For all his enthusiasm and exuberance on the touchline during matches and beyond a smiling reluctance to confirm or deny a potential departure in press conferences, Jurgen Klopp must be left scratching his head in frustration at the very real prospect of losing Philippe Coutinho.
When fellow Brazilian superstar Neymar packed his bags for Paris and departed the Camp Nou this summer, although Barcelona were left reeling initially, they quickly composed themselves and set about looking for a quality replacement; which ultimately started a summer transfer saga at Anfield as the La Liga giants sought to lure Liverpool’s star man away from Merseyside.
Liverpool were rigid with their responses and stood firm to reject ever increasing offers, but amidst strong suspicions that agents and representatives from Barcelona had successfully turned his head, Coutinho reportedly handed in a transfer request. The response from the club was just as resolute, but even after the summer transfer window slammed shut, the doubts still remain.
— Liverpool FC (@LFC) August 11, 2017
What isn’t in any doubt whatsoever is that if Liverpool are to achieve any genuine level of success this season, their supremely talented attacking midfielder will be a central figure. Klopp’s team have shown exciting glimpses of what they are genuinely capable of, but have also been hugely frustrating at times too.
After a stuttering start to the campaign, the 4-0 thrashing handed to Arsenal has been the domestic highlight so far in the Premier League, but that was quickly followed by an implosion and 5-0 away defeat against Manchester City, as Sadio Mané saw red and Liverpool’s reduced numbers just couldn’t contain Guardiola’s side.
Since then, Liverpool have struggled to rebuild their confidence, but an inspired performance from Coutinho and a superb overall team display in Slovenia could prove to be the much needed turning point, and one that could change things for the positive in more ways than one.
Ahead of the game against Maribor, on the back of draws against Sevilla and Spartak Moscow, Champions League betting tipsters would have been forgiven for expecting a more interesting encounter between Liverpool’s rivals, in what has proven to be a very unpredictable group.
However, Klopp’s side served up an absolute master-class of attacking football and simply tore their hosts apart, banging in four goals in the first half, another early into the second half and two more in the final minutes. For his part, ‘Little Magician’ Coutinho left pundits running out of superlatives with a perfect ten performance individually, as Liverpool achieved their record win in European competition.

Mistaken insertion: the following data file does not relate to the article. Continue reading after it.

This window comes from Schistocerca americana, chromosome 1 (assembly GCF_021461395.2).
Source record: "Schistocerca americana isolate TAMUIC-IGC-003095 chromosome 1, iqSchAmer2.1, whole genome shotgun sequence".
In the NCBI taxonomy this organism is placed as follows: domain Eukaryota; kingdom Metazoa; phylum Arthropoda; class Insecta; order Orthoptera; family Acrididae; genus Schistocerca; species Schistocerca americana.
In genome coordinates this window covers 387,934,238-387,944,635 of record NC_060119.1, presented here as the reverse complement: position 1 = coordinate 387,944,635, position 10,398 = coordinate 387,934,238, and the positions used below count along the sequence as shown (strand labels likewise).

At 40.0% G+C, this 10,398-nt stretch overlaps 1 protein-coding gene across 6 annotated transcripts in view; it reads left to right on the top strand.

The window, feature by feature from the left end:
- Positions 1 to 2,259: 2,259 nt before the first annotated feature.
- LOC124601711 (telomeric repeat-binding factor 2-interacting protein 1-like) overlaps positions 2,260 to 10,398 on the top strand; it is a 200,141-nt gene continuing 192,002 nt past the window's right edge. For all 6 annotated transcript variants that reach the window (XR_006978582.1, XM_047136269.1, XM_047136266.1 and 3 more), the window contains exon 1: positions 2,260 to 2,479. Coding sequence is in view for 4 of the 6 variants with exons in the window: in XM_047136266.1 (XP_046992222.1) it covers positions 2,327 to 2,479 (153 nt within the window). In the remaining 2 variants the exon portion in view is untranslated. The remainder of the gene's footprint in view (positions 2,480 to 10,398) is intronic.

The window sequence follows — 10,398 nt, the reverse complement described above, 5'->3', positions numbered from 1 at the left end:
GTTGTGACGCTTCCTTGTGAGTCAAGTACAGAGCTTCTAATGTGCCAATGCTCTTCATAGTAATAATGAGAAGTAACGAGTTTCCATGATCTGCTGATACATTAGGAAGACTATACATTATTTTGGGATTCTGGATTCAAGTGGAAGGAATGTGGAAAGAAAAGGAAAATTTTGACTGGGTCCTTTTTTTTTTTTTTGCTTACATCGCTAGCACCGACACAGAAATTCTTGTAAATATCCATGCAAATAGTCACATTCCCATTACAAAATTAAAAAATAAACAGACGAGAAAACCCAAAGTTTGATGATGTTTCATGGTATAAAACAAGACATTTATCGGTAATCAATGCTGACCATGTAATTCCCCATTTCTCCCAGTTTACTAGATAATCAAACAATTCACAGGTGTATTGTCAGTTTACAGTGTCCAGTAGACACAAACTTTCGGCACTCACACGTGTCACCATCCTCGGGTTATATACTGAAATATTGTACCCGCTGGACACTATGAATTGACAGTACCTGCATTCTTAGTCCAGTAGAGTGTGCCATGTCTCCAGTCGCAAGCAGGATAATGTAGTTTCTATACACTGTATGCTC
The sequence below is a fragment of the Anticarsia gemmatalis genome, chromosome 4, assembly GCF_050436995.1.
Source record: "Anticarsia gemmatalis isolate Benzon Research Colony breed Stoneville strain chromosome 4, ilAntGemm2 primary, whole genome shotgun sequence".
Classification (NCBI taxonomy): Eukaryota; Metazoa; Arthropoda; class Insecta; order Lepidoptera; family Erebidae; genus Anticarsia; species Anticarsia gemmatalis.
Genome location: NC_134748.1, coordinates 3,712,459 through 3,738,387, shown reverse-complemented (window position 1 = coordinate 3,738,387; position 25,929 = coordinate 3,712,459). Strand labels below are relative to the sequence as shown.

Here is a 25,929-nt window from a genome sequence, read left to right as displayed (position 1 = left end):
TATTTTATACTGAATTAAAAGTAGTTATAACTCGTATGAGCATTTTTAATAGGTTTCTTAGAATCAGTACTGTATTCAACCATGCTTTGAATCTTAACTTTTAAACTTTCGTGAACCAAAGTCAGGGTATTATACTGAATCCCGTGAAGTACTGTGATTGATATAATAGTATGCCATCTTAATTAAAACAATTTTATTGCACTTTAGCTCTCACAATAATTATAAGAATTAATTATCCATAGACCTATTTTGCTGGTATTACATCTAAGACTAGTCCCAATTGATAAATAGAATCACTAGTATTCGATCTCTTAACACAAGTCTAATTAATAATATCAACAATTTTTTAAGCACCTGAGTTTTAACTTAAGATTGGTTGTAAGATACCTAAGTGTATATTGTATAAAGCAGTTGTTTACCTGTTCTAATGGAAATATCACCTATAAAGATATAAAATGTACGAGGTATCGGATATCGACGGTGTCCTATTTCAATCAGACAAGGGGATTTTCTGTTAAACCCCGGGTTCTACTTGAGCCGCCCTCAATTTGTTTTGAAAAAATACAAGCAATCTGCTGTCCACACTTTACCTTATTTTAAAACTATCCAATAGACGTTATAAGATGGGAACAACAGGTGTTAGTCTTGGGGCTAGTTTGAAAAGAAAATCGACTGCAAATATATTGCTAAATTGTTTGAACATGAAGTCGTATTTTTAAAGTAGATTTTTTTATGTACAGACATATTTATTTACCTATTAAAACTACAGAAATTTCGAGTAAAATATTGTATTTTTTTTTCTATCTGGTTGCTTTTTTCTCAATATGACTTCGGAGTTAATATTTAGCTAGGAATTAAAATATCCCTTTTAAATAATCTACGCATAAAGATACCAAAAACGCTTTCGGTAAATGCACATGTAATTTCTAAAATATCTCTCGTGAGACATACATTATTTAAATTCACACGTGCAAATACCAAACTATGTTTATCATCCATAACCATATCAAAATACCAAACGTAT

— Liverpool FC (@LFC) October 18, 2017
Back into Premier League action and there was every reason to be positive the team could build on their European exploits. The exact opposite happened at Wembley against Tottenham, as Liverpool were crushed 4-1 and particularly in the second half, Coutinho cut a forlorn and frustrated figure. Gone were the beaming smiles of midweek, replaced by scowls of concern.
Hardly the sort of continuity Klopp would have been hoping for, if there’s any chance of him trying to convince the Brazilian the team is going anywhere this season. Pundits including former Red Mark Lawrenson suggested the club should have sold the Coutinho in the summer and shouldn’t miss any opportunity to offload the player in January.
His reasoning is that the cash could be used to bring in two or three quality additions for the good of the whole team, rather than continuing to rely on Coutinho as the star figure in the team. Much as nobody likes to see such a talented player leave, Lawrenson makes a good point in terms of one being sacrificed for the good of the many.
Come the January transfer window it seems to be a foregone conclusion that Liverpool will have to brace themselves once again, if they’re to retain the services of Coutinho. Rather than turn their attention elsewhere, senior figures at Barca have already insisted that the 25-year-old remains one of their key transfer targets.